What makes a hero? A big sword? Muscles on muscles? The ability to deliver a fatal one-liner at the end of an epic battle? I’d argue that being a hero is more than that. And Wandersong would agree. In fact, the hero could just as well be a bard as far as this joyous indie adventure game is concerned. And they are! A bard, that is.
Wandersong is quirky, colourful and charming as heck. A vivid papercraft world, brought to life with simple but effective character design, genuine, whimsical writing and acute comic timing. Grinning from ear to ear at the game’s earliest moments, I stepped into the unknown to discover what I can safely say is one of the most unique, jubilant and perceptive games I have ever had the pleasure of playing.
An underdog story in seven acts, Wandersong is far from a typical fantasy adventure. Playing as a bard — I named mine Bard, as seemed appropriate — you’re not much use with a sword. Instead, your voice is your weapon. It’s kind of like how they say the pen is mightier, e.t.c. but with an operatic vocal range replacing your writing tool. Bard’s voice is key to almost every interaction in the game. Whether that’s battling a monster, talking to townsfolk, or traversing through the game’s platforming puzzles. It’s the kind of unexampled mechanic that you just don’t see outside of indie games and it’s great.
The focus on music means that the soundtrack has to deliver — and does it ever! A vibrant orchestra of styles and genres greeted me with every new area explored and feat accomplished. Soft acoustic folk lullabies, the haunting drone of an organ, bright xylophonic ditties, and soaring hero themes are but a few examples of Wandersong’s ever-evolving soundscape. All of it is expertly layered and blended, each piece befitting the place or scenario. It’s an accomplishment that can only be met with a kind of slack-jawed amazement. Similar praise can be heaped upon the game’s sound design, which works in tandem with the score to make every area and every action feel fresh and important. Kicking through leaves in or traversing mountain top snowstorms always felt perfect. And to combine all of this with my actions — with Bard’s vocals — well, it makes me smile just thinking about it.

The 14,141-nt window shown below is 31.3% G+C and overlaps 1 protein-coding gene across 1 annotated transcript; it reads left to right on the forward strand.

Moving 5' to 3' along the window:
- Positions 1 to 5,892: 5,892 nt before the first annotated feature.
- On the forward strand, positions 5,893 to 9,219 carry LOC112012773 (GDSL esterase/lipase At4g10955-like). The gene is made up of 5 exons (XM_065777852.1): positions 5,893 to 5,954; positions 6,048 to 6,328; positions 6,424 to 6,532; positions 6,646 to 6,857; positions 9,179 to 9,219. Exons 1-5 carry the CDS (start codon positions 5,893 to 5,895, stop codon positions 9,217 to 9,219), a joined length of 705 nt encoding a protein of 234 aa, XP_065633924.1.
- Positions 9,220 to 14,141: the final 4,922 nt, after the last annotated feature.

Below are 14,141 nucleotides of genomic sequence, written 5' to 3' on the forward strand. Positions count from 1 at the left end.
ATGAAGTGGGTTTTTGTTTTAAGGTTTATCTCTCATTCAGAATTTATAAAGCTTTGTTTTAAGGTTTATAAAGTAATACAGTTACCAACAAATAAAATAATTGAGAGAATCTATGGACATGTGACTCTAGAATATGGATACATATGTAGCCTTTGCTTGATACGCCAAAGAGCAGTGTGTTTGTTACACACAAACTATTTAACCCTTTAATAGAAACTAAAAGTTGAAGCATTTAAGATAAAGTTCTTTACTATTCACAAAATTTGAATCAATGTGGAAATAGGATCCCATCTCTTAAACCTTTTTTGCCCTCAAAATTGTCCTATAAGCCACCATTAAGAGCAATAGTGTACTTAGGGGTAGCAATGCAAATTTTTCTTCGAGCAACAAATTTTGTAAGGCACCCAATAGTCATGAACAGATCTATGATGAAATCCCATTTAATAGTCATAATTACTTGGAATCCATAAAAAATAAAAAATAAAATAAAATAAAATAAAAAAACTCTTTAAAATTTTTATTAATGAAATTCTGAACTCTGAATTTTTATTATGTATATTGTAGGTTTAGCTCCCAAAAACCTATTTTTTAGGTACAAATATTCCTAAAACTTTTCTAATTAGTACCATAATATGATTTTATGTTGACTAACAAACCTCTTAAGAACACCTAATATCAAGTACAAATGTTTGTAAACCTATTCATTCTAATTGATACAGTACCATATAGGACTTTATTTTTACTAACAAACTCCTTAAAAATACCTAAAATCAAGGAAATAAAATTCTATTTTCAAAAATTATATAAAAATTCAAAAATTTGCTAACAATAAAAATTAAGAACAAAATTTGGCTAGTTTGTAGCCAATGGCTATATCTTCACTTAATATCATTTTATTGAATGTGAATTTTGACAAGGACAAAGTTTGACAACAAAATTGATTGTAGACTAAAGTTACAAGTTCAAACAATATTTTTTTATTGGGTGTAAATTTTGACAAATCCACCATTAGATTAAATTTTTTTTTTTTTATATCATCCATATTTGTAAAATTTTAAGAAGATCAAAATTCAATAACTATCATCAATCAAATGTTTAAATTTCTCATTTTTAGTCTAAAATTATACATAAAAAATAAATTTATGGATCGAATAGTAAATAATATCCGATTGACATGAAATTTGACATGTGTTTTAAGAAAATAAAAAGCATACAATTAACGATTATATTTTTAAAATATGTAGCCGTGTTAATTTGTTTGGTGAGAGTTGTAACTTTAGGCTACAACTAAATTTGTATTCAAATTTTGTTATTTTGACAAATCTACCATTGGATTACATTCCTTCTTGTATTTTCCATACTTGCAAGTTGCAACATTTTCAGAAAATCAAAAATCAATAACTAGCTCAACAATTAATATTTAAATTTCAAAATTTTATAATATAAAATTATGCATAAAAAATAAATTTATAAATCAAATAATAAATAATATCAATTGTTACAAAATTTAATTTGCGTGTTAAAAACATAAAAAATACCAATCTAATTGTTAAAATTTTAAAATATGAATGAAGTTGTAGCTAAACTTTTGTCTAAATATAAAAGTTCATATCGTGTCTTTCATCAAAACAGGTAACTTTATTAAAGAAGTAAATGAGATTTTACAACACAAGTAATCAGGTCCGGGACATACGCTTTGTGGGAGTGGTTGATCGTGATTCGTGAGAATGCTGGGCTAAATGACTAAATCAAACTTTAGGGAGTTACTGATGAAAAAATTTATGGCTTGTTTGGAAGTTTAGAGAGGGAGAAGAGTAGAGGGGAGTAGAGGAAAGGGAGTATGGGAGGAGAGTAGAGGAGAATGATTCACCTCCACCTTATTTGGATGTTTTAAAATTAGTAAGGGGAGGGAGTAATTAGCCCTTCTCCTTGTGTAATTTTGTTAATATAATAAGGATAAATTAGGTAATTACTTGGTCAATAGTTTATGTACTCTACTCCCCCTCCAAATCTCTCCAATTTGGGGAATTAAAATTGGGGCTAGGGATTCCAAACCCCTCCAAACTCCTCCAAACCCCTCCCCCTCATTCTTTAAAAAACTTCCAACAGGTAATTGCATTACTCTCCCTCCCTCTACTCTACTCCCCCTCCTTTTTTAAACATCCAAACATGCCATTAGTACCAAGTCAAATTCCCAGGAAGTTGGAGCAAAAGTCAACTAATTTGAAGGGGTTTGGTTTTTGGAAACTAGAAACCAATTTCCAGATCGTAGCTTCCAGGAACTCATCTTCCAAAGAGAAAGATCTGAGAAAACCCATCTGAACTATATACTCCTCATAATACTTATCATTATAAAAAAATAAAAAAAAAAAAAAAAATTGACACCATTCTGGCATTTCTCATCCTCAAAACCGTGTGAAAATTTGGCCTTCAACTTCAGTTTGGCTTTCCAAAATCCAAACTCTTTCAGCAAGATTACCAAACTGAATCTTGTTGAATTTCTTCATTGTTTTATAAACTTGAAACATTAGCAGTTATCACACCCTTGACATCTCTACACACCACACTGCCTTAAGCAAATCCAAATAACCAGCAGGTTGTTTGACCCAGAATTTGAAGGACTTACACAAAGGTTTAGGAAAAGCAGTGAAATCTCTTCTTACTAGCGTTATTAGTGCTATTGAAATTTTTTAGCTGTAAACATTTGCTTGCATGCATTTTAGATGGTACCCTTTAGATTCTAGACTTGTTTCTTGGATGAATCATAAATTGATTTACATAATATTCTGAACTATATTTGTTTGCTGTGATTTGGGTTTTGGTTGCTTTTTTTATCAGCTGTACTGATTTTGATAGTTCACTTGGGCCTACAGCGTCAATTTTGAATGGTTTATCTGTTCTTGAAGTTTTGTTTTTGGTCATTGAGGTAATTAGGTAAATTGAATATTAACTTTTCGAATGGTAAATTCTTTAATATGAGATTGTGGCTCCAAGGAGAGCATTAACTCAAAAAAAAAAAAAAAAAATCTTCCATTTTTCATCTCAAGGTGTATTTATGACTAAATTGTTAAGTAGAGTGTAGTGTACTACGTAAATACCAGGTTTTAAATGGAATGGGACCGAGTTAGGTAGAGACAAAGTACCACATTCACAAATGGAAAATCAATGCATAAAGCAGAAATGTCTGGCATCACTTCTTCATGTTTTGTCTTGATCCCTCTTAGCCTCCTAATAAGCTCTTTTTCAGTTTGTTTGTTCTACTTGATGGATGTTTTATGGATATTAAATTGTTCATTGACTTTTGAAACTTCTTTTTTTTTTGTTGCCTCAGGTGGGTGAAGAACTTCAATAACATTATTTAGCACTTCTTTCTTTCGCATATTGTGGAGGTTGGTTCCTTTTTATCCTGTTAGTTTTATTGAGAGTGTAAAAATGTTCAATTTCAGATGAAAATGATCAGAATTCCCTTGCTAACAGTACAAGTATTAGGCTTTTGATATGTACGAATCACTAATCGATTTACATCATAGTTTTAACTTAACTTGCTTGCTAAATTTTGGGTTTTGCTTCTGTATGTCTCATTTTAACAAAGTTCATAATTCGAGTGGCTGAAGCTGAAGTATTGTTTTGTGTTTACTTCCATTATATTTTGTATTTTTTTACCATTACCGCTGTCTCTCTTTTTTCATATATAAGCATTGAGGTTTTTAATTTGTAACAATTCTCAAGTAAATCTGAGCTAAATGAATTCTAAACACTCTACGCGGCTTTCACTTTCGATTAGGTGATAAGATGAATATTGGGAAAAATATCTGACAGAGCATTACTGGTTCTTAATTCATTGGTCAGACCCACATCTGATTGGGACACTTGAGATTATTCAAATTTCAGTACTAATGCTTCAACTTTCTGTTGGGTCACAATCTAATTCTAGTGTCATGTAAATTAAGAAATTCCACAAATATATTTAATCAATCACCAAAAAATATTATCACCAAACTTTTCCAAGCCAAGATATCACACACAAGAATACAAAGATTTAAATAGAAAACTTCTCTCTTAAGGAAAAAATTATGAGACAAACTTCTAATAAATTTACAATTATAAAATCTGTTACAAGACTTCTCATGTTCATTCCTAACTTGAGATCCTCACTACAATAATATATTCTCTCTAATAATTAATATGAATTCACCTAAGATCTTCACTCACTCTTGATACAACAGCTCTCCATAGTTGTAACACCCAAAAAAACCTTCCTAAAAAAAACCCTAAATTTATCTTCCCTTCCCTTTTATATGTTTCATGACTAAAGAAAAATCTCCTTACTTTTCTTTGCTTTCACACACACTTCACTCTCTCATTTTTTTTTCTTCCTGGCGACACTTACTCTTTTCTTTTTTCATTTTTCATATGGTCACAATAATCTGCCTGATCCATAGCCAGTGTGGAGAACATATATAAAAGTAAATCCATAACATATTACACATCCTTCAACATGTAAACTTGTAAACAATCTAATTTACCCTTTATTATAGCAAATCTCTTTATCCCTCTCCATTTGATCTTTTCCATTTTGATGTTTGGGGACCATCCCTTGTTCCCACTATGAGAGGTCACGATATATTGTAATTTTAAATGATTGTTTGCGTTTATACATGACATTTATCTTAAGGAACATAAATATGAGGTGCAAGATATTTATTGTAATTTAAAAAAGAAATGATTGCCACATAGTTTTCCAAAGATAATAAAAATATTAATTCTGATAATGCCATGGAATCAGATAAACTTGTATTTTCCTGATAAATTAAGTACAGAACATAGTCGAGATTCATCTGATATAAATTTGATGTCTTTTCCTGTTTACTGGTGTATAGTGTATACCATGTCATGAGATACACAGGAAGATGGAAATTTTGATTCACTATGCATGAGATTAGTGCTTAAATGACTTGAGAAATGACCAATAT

Playing like a rhythm game, but with the complexity of a simple RPG and dexterity of a twin stick shooter, it is immensely satisfying to have Bard singing their heart out. The game’s core mechanic is incredibly freeing, with no fail states to worry about and nothing too complex to wrap your head around outside of simple sequences. The further you wander (‘scuse the pun) through the world, the more intricate things can become but only rarely did these situations get to the point of sheer frustration. Platforming, on occasion, was the only place the mechanics ever felt unsuccessfully implemented with some sections taking a little more trial and error to grasp. I’d always get there in the end, though.